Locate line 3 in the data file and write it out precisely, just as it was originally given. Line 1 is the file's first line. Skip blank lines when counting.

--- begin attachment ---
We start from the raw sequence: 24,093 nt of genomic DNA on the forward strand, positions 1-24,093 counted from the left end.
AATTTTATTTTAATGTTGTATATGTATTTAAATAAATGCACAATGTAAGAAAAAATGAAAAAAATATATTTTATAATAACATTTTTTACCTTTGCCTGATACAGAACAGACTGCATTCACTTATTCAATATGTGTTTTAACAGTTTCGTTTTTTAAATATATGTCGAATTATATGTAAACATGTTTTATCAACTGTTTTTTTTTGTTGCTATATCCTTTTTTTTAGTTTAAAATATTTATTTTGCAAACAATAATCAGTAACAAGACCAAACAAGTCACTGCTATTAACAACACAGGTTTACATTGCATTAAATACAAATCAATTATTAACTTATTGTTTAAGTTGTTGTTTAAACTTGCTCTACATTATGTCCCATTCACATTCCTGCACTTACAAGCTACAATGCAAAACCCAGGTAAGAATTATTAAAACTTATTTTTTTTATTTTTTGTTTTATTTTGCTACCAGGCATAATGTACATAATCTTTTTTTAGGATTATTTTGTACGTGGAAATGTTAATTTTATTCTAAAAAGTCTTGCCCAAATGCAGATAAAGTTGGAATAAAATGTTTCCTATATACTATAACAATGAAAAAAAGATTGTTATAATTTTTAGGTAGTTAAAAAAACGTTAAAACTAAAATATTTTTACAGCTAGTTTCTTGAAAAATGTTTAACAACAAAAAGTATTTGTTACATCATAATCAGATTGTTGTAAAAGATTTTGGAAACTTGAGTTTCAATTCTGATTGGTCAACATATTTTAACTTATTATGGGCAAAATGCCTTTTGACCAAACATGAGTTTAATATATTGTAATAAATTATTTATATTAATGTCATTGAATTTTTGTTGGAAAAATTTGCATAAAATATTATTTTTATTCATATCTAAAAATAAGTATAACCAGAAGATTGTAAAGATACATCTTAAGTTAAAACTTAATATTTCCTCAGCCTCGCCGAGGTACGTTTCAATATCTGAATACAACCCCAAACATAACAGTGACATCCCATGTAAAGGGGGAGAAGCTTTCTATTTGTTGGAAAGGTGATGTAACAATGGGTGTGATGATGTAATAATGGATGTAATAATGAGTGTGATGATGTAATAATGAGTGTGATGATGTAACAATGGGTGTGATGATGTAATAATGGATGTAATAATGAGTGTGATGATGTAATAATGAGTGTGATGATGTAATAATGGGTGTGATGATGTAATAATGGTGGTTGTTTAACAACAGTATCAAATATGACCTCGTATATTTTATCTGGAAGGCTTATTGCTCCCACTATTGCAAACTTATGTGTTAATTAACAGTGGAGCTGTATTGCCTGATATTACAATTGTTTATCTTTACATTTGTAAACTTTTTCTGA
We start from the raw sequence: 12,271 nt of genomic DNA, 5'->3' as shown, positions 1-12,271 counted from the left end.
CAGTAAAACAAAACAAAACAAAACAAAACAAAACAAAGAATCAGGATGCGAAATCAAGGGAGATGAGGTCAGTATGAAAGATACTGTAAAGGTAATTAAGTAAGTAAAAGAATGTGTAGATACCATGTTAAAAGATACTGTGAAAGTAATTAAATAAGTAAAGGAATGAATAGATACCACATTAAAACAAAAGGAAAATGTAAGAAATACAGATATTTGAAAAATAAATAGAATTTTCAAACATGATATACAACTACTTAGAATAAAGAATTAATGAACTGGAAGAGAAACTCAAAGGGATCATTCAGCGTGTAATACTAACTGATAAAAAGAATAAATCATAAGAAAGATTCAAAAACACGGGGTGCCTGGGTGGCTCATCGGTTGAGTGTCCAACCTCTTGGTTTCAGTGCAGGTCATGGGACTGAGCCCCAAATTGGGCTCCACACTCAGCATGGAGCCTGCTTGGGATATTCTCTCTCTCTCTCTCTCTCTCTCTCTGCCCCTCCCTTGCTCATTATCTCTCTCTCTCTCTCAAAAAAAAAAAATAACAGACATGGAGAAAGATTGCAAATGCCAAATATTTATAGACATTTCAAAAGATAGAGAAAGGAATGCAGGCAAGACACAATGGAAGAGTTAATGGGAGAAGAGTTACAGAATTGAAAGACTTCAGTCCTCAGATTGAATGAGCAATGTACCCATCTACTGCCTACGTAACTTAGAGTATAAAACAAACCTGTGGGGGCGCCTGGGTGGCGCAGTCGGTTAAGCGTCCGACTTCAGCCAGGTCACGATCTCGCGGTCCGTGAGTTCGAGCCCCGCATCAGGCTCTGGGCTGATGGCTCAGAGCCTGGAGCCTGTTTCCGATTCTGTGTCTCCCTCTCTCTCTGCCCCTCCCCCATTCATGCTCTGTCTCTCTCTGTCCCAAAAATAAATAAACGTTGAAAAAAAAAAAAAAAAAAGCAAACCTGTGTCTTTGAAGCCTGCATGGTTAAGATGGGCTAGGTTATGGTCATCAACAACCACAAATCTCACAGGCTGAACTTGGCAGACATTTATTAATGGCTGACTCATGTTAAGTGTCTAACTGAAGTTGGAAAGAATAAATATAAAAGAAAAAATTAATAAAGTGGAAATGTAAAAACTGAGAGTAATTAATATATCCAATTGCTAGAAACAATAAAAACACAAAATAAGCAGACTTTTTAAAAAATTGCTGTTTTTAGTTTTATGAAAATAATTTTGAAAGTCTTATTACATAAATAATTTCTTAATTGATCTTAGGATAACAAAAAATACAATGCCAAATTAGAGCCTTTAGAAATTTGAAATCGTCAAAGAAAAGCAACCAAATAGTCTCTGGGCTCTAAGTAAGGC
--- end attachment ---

We start from the raw sequence: 12,271 nt of genomic DNA, 5'->3' as shown, positions 1-12,271 counted from the left end.